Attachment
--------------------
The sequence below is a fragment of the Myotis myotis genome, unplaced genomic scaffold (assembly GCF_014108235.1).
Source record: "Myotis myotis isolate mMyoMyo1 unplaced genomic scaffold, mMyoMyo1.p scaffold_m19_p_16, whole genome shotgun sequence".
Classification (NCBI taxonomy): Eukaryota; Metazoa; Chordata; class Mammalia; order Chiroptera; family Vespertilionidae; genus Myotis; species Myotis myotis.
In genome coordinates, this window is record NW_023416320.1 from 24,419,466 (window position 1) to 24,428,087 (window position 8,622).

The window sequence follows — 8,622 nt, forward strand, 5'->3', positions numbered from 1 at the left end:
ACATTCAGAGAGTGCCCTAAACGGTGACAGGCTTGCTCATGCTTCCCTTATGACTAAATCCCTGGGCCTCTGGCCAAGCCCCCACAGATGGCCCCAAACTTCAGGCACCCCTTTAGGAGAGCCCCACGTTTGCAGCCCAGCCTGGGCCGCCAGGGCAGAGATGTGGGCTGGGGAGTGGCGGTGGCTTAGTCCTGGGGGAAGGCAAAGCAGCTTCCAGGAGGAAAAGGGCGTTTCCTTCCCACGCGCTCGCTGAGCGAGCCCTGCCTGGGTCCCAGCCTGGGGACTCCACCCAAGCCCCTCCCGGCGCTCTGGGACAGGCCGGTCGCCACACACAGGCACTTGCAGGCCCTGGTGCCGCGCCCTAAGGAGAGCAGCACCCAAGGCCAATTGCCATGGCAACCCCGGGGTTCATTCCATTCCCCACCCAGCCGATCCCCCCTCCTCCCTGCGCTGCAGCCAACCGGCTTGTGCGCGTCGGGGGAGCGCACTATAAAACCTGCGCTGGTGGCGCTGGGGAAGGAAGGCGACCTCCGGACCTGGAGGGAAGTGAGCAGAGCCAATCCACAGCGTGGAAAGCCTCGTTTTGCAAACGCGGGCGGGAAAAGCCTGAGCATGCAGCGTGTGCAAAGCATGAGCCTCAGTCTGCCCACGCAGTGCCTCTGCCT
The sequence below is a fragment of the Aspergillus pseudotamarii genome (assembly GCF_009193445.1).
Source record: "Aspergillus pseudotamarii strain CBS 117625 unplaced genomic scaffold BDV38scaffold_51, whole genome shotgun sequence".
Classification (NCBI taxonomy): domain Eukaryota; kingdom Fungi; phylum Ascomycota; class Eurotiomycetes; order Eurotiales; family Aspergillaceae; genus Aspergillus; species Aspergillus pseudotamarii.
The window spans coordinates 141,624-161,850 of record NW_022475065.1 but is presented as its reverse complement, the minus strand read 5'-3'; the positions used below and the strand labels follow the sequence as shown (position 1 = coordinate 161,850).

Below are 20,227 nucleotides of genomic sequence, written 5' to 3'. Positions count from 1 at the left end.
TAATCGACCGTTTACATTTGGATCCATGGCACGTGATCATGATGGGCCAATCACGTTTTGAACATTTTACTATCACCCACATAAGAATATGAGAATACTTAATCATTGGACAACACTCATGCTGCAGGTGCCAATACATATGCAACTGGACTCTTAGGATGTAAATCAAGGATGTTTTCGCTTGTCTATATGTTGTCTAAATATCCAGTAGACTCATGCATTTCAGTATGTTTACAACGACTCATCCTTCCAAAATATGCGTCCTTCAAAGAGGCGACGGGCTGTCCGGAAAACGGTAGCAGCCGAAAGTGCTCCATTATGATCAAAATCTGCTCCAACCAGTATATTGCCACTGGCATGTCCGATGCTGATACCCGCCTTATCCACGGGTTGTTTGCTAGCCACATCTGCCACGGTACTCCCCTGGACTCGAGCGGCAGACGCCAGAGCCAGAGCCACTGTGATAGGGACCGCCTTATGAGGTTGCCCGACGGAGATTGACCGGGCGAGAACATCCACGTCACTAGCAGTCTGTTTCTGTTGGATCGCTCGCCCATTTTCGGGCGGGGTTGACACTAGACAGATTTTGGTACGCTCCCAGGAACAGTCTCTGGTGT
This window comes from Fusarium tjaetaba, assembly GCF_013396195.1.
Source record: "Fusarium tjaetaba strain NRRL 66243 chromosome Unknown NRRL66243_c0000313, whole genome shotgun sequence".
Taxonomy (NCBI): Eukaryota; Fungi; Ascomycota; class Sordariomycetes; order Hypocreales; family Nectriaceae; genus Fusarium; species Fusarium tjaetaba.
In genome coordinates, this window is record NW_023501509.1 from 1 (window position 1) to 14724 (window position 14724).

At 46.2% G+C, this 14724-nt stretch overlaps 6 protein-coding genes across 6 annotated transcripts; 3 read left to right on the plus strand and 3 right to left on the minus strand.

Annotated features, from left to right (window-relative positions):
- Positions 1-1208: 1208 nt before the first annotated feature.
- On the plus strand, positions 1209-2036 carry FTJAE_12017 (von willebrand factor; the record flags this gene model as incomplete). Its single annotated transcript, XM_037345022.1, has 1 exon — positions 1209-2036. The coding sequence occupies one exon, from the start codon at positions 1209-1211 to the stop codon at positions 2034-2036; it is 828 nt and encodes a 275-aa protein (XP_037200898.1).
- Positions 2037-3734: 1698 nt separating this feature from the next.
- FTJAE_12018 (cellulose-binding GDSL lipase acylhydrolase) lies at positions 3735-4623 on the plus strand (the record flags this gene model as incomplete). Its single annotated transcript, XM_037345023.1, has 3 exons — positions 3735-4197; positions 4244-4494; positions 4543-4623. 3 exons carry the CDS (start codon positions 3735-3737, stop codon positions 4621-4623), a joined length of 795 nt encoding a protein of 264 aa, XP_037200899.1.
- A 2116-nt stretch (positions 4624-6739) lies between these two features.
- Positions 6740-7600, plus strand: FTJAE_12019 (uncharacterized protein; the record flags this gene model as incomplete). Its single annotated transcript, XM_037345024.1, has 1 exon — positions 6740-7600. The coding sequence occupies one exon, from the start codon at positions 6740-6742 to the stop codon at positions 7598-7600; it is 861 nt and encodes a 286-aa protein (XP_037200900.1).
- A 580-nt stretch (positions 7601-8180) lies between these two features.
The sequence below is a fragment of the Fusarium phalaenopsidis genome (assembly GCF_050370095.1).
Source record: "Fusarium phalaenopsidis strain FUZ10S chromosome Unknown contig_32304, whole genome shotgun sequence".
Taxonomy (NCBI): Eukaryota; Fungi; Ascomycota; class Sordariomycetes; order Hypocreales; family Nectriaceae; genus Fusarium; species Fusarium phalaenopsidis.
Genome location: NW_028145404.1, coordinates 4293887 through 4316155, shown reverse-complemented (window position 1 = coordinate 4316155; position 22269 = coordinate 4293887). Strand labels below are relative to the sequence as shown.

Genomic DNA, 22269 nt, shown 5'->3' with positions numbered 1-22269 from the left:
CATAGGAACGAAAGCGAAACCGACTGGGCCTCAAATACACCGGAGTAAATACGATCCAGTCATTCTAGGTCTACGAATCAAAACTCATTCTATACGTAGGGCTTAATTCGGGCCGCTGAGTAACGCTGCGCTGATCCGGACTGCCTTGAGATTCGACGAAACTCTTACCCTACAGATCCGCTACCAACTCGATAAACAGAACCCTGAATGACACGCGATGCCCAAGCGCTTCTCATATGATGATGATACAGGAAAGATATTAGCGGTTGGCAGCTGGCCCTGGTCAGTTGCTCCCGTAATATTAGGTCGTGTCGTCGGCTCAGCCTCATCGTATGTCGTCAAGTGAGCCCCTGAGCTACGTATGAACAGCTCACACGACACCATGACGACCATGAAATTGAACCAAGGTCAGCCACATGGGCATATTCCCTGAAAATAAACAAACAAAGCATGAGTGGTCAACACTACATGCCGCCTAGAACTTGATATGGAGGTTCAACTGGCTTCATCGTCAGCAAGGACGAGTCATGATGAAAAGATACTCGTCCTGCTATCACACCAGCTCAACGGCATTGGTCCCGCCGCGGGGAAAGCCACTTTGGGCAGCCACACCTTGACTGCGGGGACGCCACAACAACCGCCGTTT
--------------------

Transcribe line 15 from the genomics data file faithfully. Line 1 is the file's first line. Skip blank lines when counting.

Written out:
Taxonomy (NCBI): Eukaryota; Fungi; Ascomycota; class Sordariomycetes; order Hypocreales; family Nectriaceae; genus Fusarium; species Fusarium tjaetaba.